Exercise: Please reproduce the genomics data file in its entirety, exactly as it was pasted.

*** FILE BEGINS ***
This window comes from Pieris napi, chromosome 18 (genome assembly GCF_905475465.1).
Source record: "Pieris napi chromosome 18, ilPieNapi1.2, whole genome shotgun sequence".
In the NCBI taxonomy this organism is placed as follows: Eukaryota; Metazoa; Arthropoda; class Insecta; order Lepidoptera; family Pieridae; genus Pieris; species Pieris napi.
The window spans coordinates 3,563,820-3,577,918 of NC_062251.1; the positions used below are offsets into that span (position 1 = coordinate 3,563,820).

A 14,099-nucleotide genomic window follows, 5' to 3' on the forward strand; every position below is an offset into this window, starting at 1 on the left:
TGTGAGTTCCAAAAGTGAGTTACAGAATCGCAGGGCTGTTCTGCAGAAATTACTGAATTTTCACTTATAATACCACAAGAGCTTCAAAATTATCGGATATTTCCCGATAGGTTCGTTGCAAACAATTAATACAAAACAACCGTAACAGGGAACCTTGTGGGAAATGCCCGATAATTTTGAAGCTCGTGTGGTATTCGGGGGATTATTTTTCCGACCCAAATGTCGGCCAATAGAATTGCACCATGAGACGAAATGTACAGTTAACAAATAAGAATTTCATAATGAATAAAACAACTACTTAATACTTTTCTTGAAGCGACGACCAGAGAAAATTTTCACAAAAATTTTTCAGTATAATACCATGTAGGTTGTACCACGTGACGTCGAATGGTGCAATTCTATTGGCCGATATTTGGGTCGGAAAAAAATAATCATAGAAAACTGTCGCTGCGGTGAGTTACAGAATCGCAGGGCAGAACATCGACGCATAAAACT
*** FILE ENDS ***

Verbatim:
This window comes from Pieris napi, chromosome 18 (genome assembly GCF_905475465.1).
Source record: "Pieris napi chromosome 18, ilPieNapi1.2, whole genome shotgun sequence".
In the NCBI taxonomy this organism is placed as follows: Eukaryota; Metazoa; Arthropoda; class Insecta; order Lepidoptera; family Pieridae; genus Pieris; species Pieris napi.
The window spans coordinates 3,563,820-3,577,918 of NC_062251.1; the positions used below are offsets into that span (position 1 = coordinate 3,563,820).

A 14,099-nucleotide genomic window follows, 5' to 3' on the forward strand; every position below is an offset into this window, starting at 1 on the left:
TGTGAGTTCCAAAAGTGAGTTACAGAATCGCAGGGCTGTTCTGCAGAAATTACTGAATTTTCACTTATAATACCACAAGAGCTTCAAAATTATCGGATATTTCCCGATAGGTTCGTTGCAAACAATTAATACAAAACAACCGTAACAGGGAACCTTGTGGGAAATGCCCGATAATTTTGAAGCTCGTGTGGTATTCGGGGGATTATTTTTCCGACCCAAATGTCGGCCAATAGAATTGCACCATGAGACGAAATGTACAGTTAACAAATAAGAATTTCATAATGAATAAAACAACTACTTAATACTTTTCTTGAAGCGACGACCAGAGAAAATTTTCACAAAAATTTTTCAGTATAATACCATGTAGGTTGTACCACGTGACGTCGAATGGTGCAATTCTATTGGCCGATATTTGGGTCGGAAAAAAATAATCATAGAAAACTGTCGCTGCGGTGAGTTACAGAATCGCAGGGCAGAACATCGACGCATAAAACT